But of course the best subgenre choice for this mix is ambient, and there’s a decent chunk of it here.  Returning yet again to the insect theme, “Humito Final” is from the collaboration between well-known ambient artist Michael Stearns and lesser-known (but undeservedly so) Native American ambient artist Ron Sunsinger, Sorcerer.  This is my favorite track off that album: it’s got a spooky, ritual vibe that works very well here.  Ably representing the Magnatune influence, Claire Fitch provides a track from her album Ambiencellist.  Although much of that album is more mellow (and neoclassical, really), this track has a sort of surreality that really speaks to the theme of this mix.  And our closer is yet another track from unsung ambient genius A Produce, the live version of “The Dreaming Room,” one of his most ambitious pieces.  At over 13 minutes long, it’s one of the longest tracks I’ve ever put on a mix,8 but long tracks are okay for this sort of mix, where you’re just letting your mind drift away.

Dreamtime I
    [We Came Out from the Deep]

        “Second Chapter” by Enigma, off The Cross of Changes
        “Swarm” by Unto Ashes, off Moon Oppose Moon
        “Whales Tails” by Cocteau Twins, off Victorialand
        “Here in Our Dreams” by Ensemble of the Dreamings, off Chthon [Videogame Soundtrack]
        “Insect Justice” by A Produce, off Land of a Thousand Trances
        “Overwhelmed, Beneath Me” by Black Tape for a Blue Girl, off The First Pain To Linger
        “Abandoned Hall” by Iain Ballamy, off Mirrormask [Soundtrack]
        “Humito Final” by Michael Stearns and Ron Sunsinger, off Sorcerer
        “Washed Clean” by Wavmaster B [Single]
        “Clair de Loon” by Zoolophone [Single]
        “Monkey Road” by Ensemble of the Dreamings, off Chthon [Videogame Soundtrack]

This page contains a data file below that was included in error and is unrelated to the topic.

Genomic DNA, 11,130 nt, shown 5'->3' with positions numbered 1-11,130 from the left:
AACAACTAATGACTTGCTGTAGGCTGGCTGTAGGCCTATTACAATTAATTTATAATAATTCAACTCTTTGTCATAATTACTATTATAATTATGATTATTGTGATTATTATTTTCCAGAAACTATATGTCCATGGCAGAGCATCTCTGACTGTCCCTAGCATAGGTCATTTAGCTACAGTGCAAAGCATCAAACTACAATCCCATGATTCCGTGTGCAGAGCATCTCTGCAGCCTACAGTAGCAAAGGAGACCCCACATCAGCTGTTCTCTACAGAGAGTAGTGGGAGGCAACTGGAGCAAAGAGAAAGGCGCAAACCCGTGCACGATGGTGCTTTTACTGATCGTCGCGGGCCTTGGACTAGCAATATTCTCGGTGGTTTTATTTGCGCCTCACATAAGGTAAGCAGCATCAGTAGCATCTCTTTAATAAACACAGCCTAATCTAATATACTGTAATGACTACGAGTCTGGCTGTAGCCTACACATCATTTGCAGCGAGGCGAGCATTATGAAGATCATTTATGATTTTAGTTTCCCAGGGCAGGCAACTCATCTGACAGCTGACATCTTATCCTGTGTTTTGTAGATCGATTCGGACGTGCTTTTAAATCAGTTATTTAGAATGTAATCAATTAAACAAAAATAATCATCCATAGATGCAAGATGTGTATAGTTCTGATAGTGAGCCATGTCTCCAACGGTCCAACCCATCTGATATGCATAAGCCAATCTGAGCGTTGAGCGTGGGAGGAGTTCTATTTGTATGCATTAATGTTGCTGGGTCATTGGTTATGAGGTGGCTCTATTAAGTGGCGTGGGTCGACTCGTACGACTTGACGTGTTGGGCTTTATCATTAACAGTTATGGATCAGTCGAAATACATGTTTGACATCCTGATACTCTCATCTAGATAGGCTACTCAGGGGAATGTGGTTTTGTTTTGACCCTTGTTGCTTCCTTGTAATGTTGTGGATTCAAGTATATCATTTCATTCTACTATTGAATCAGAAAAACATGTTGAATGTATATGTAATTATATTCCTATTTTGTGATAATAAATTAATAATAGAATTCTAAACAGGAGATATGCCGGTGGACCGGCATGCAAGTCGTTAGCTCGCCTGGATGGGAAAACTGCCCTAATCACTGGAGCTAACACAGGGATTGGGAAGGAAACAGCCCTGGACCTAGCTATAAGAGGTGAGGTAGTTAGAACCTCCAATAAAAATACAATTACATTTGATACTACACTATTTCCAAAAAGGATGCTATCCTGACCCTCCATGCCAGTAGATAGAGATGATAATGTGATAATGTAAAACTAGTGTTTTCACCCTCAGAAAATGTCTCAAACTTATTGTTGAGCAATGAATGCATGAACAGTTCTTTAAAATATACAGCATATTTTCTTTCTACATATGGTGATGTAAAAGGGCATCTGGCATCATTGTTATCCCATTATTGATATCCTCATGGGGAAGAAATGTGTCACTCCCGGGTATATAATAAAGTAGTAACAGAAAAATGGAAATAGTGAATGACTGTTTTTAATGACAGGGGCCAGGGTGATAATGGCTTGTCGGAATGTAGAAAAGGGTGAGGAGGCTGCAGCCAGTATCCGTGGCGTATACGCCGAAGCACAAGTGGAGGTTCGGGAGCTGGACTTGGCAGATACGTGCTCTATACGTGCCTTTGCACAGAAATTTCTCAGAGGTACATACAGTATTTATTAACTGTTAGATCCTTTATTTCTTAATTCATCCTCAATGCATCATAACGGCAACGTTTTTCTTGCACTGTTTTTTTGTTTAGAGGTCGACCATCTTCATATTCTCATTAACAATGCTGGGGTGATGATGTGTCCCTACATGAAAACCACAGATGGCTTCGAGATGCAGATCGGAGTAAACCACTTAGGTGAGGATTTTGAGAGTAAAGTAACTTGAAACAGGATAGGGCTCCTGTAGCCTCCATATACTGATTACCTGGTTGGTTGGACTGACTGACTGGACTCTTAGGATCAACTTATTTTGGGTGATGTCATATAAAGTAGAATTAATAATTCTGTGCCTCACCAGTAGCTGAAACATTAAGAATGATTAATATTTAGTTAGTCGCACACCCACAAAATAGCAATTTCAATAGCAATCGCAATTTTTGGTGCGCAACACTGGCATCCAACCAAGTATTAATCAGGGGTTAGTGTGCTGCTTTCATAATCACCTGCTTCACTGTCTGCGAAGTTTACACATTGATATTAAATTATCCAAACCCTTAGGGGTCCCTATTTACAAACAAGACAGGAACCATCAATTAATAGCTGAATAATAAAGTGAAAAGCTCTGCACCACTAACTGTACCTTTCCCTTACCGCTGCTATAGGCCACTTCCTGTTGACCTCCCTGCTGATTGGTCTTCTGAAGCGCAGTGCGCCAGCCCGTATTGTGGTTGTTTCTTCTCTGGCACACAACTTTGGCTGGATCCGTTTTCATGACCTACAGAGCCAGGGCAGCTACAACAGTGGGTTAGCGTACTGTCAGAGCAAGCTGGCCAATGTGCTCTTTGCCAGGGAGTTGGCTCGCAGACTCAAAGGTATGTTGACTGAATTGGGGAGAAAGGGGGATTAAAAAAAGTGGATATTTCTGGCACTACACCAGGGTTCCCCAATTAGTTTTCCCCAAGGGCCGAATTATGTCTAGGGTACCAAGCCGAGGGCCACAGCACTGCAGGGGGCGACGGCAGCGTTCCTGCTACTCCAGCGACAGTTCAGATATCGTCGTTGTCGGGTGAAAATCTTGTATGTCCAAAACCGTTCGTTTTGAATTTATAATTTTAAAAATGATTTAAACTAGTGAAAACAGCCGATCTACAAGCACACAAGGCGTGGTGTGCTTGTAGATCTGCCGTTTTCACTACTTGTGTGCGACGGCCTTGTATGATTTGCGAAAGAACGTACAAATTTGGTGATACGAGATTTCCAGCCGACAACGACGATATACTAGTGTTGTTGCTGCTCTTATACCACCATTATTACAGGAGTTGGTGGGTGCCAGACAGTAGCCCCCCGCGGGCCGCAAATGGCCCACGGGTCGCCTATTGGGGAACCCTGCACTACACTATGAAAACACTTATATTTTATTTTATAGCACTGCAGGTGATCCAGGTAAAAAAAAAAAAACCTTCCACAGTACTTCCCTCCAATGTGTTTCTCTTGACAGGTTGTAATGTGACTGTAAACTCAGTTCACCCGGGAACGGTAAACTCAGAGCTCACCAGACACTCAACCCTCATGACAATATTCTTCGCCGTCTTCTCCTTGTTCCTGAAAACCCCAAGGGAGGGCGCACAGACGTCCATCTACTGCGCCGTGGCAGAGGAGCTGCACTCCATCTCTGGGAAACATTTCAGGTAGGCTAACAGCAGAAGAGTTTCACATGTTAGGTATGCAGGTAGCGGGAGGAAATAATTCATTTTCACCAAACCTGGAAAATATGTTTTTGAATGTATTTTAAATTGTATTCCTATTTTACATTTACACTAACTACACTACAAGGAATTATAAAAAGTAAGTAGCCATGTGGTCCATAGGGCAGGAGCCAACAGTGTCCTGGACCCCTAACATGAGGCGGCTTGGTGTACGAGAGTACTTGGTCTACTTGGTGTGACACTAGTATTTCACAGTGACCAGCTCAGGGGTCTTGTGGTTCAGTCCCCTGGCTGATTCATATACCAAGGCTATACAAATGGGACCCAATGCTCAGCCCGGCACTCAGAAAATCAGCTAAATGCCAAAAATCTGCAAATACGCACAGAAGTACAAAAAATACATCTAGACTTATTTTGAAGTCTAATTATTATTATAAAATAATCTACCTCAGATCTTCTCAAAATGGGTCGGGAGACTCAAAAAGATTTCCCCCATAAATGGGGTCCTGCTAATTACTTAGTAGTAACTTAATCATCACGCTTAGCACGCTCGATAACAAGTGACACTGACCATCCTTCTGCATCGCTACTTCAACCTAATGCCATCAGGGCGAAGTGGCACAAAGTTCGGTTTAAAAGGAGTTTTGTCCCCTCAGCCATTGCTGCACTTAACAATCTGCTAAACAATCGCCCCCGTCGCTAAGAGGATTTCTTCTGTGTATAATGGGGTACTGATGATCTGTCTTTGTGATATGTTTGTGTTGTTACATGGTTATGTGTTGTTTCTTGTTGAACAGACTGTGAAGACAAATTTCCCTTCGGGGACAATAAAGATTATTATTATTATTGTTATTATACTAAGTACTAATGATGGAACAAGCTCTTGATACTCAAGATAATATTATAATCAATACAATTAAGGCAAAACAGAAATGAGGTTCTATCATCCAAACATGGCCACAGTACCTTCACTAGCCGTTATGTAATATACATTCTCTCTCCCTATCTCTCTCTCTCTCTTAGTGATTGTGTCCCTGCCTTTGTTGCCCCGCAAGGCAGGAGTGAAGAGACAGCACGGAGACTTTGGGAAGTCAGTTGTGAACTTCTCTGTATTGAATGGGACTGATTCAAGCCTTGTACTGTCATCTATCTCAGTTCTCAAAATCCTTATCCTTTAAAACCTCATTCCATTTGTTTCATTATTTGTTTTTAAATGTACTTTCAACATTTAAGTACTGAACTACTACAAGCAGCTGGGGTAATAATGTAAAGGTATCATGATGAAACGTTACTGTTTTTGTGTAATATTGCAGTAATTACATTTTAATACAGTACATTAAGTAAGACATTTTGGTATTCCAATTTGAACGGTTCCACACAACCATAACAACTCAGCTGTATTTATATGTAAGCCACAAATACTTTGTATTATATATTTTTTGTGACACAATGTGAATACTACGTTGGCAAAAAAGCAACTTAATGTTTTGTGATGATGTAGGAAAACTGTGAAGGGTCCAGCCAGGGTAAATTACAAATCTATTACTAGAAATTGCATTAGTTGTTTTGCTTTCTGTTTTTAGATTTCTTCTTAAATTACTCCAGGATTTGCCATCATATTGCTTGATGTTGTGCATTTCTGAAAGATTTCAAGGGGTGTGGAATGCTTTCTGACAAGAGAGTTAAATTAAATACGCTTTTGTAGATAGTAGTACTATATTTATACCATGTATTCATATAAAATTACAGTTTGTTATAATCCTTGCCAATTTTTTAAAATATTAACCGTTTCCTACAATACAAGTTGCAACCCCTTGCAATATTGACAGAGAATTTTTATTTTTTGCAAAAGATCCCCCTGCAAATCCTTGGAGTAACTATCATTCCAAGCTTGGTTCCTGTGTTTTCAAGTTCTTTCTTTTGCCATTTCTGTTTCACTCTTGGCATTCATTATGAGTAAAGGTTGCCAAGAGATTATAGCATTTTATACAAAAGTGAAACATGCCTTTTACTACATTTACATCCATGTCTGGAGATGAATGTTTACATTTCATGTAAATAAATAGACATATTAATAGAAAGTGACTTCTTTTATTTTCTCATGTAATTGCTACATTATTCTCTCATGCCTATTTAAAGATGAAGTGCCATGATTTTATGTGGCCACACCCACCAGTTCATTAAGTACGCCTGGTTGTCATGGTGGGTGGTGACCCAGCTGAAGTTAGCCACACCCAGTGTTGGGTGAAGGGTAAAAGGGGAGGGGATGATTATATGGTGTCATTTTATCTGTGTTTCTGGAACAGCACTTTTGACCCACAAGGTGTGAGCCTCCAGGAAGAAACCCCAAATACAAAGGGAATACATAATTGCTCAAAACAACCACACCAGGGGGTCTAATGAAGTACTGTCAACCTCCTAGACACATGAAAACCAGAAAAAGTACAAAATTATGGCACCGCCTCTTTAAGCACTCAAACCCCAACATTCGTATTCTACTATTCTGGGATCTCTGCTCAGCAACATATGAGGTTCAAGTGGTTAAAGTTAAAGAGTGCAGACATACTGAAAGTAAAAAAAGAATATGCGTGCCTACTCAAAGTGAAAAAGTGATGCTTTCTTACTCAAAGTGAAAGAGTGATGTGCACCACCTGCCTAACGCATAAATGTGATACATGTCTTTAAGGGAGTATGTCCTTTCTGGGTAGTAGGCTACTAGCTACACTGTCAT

“(and the muse spoke solemnly)” by Falling You [Single]
        “Really” by Claire Fitch, off Ambiencellist
        “Barramundi” by This Mortal Coil, off It'll End in Tears
        “Early Bird” by Banyan, off Anytime at All
        “Secret Heat” by Jami Sieber, off Lush Mechanique
        “Dotiki (Touchings)” by Bostjan Perovsek, off Bio, Industrial Acoustica
        “The Dreaming Room [live]” by A Produce, off Land of a Thousand Trances
Total:  18 tracks,  76:42

That only leaves us with two tracks: “Early Bird,” by Banyan, and “Secret Heat,” by Jami Sieber.  The first is an almost-bridge that features some slow, jazzy noodling around by Buckethead and Stephen Perkins backed by what seems to be a bird washing itself off.  The second is a primarily instrumental, electro-ambient piece which is quite a departure for the American cellist.  I’ve read that she sometimes plays an electric cello—who even knew there was such a thing?—so perhaps that’s what’s going on here.  The syncopated plucking of the cello combined with her background whispers make this a weird, dreamlike track indeed.

Next time, let’s get nostalgic, like we did once before.


1 For a full set of definitions, check out the series listing.

2 No doubt the remainder of the mix will eventually show up as a volume II.

3 Trust me.  I tried.

4 According to his website, which didn’t even exist at the time I originally discovered this piece of his.

5 Remember: that was 20 years ago or so.  Nowadays, I could find hundreds.  But we had no YouTube back then.

6 Another artist we also heard from on Phantasma Chorale I.

7 I’ve said before that I admire Sam Rosenthal much more for his influence and the record label he founded than for his actual music.

8 And the only longer one I can think of will show up on volume II of this very mix.